He was right. In all the years since he told me that I have never found Christians who exceeded the Brethren in either of these two areas. But it was too late. I didn’t realize it at the time, but I would never again find a longterm home in an Open Brethren assembly.

So perhaps you can imagine my sense of irony when, several years later, I ended up on a chance phone call at work with that same man’s wife, who was calling for someone else. I told her I knew her husband from when I fellowshipped among the Open Brethren, but that I was no longer a part of them.

“Thank God that you were delivered from that oppressive system!” she exclaimed with a harshness that clashed with her otherwise gracious tone. She told me her husband was leaving to join a major evangelical ministry outside the Brethren.

This was quite a surprise. I had known that things were not going well in the particular area of work in which he had been involved, and that the assembly they and others had started was struggling, but I was startled by the intensity of her feelings. I might have inquired into the reasons for it if not for the fact that I had a desk full of things that needed to get done—and besides, she was calling for someone else.

But it seemed that the man who exhorted me a few years earlier to never leave the Brethren was now leaving the Brethren. His wife had apparently already left.

It would be nice if every time we parted company with someone we were exceedingly slow to assign blame. It would be nice if when people left churches or denominations they thought long and hard before broadcasting the causes of their dissatisfaction to the world. Sometimes it is necessary, but often it is only unnecessarily hurtful.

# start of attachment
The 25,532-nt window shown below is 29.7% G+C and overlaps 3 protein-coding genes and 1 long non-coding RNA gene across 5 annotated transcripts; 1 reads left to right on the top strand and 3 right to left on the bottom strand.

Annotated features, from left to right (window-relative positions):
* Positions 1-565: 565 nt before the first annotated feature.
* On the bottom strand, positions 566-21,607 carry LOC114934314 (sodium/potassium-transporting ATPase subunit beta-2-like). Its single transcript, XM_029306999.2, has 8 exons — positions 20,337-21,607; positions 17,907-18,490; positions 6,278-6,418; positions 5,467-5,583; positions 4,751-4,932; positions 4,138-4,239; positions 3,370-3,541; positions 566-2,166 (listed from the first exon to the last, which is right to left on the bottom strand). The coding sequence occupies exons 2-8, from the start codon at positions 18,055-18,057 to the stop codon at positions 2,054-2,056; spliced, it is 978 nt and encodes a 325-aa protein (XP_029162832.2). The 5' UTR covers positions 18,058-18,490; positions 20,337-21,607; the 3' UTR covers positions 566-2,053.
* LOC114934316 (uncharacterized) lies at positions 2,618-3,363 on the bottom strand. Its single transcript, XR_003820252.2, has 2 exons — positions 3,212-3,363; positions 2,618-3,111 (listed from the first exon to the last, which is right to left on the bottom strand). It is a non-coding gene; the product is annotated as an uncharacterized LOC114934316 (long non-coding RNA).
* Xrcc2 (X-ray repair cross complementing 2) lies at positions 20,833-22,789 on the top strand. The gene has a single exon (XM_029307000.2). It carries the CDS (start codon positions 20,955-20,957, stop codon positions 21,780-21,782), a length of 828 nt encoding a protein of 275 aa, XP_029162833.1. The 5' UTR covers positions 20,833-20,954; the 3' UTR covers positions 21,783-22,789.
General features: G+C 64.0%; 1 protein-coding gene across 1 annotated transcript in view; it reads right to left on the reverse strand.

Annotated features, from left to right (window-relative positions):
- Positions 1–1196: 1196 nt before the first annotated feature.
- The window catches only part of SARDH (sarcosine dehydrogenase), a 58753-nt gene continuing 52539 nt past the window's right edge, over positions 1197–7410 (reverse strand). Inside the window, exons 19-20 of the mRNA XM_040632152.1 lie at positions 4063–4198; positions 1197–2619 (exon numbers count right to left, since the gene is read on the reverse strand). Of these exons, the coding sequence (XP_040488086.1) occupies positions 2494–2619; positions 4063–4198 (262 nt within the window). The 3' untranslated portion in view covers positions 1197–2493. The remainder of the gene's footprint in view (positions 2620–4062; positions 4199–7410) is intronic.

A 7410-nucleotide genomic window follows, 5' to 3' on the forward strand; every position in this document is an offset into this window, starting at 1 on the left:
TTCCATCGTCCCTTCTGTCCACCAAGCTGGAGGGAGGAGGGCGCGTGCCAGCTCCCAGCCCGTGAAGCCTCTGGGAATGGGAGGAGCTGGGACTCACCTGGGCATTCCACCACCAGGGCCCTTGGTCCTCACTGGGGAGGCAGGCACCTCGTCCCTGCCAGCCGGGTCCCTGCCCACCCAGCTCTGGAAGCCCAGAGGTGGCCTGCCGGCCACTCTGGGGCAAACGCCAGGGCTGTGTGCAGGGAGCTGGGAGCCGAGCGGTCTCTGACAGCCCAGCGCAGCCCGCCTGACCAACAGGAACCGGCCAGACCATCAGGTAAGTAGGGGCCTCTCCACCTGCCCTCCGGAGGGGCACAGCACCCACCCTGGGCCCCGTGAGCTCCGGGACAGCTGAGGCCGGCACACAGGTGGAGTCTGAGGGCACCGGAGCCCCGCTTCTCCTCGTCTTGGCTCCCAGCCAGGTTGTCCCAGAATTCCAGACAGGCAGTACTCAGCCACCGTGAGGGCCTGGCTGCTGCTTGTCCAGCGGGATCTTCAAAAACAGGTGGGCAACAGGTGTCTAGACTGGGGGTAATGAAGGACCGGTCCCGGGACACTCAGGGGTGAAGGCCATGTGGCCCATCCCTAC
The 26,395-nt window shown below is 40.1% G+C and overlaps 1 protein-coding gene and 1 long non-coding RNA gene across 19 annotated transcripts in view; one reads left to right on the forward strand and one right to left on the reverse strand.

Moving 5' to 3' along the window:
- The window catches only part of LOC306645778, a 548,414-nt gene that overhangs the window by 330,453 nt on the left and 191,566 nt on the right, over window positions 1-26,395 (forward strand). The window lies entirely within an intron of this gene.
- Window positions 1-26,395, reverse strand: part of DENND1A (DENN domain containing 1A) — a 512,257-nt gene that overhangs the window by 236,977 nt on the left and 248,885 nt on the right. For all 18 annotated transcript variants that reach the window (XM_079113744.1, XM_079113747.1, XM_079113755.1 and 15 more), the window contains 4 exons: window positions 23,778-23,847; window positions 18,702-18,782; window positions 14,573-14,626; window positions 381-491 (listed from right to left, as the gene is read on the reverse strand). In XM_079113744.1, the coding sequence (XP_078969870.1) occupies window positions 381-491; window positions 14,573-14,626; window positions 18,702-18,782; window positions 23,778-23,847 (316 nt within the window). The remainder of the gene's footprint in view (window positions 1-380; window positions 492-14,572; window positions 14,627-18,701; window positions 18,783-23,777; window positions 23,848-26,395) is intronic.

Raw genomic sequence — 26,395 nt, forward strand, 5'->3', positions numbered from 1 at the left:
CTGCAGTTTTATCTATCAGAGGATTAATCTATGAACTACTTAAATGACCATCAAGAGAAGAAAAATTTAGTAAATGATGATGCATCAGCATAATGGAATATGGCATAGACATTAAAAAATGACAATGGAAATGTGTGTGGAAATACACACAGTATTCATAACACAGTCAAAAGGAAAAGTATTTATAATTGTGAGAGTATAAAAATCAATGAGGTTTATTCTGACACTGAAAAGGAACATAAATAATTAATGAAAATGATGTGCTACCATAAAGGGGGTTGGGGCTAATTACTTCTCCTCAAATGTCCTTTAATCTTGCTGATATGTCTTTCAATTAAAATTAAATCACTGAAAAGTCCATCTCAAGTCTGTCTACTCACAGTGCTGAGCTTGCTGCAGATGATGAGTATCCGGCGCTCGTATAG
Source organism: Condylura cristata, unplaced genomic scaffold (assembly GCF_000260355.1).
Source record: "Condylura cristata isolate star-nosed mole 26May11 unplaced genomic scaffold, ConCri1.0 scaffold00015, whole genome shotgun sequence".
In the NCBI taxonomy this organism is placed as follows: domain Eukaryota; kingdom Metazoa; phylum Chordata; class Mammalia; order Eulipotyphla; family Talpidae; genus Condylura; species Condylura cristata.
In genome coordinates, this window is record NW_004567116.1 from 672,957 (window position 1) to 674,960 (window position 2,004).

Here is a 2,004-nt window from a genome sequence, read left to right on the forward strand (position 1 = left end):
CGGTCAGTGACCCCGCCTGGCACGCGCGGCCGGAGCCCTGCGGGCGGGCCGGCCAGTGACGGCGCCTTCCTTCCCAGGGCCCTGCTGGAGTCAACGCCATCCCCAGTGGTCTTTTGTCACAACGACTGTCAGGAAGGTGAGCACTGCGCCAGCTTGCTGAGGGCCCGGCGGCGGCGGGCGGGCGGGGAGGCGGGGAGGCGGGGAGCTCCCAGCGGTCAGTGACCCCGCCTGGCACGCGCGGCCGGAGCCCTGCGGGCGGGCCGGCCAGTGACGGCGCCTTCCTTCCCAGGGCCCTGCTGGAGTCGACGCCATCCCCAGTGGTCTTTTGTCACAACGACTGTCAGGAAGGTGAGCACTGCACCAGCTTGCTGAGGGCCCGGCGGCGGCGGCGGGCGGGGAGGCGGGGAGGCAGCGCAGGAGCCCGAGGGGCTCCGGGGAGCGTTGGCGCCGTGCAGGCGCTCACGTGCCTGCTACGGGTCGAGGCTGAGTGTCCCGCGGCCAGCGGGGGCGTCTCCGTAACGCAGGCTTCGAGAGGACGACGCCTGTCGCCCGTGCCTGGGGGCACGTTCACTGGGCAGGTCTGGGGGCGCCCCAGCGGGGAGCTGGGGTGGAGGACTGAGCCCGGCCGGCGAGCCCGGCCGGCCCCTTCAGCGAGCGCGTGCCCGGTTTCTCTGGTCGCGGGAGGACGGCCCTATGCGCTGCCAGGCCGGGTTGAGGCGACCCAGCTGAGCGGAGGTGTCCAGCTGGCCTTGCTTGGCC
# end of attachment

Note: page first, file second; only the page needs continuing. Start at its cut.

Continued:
I cannot say which one it was in her case. I cannot judge this woman, nor do I know whether her sentiments were reflected by her husband. Neither of them ever shared with me the specifics of their situation. But as I observe things, even when we’re not relying completely on prejudices and stereotypes we all still have a tendency to judge people and groups through the narrow aperture of our private experiences. When those experiences are painful, we often leave the teabag of our emotions to steep in the churning brew of bitter disappointment. It’s no different in the church. How many can let us down the way our fellow Christians can? How many can hurt us more deeply than those who are supposed to be our spiritual brothers and sisters?

I know what that woman was feeling, because I had felt it, too. And had she spoken those words to me just a few years earlier I probably would have felt a sense of smug self-vindication. All I could think of at that moment, however, was, “Lady, if you had any idea what I’ve been through with Christians since I’ve left the Brethren…”

But that is a whole ’nother story.

I’ll never forget one of my instructors at Emmaus Bible College, Jim Catron, who related an account of one of the most boring speakers who ever visited there. Jim was having a dreadful time listening until one moment when the speaker said something that made the whole experience worthwhile. If I recall, it was in the middle of a message about Joseph (who was no stranger to disappointment, hardship, and even betrayal) that he said, “Every wind of adversity is a vote of confidence from God.” It made a profound impression on Jim Catron, and it continues to do so on me today.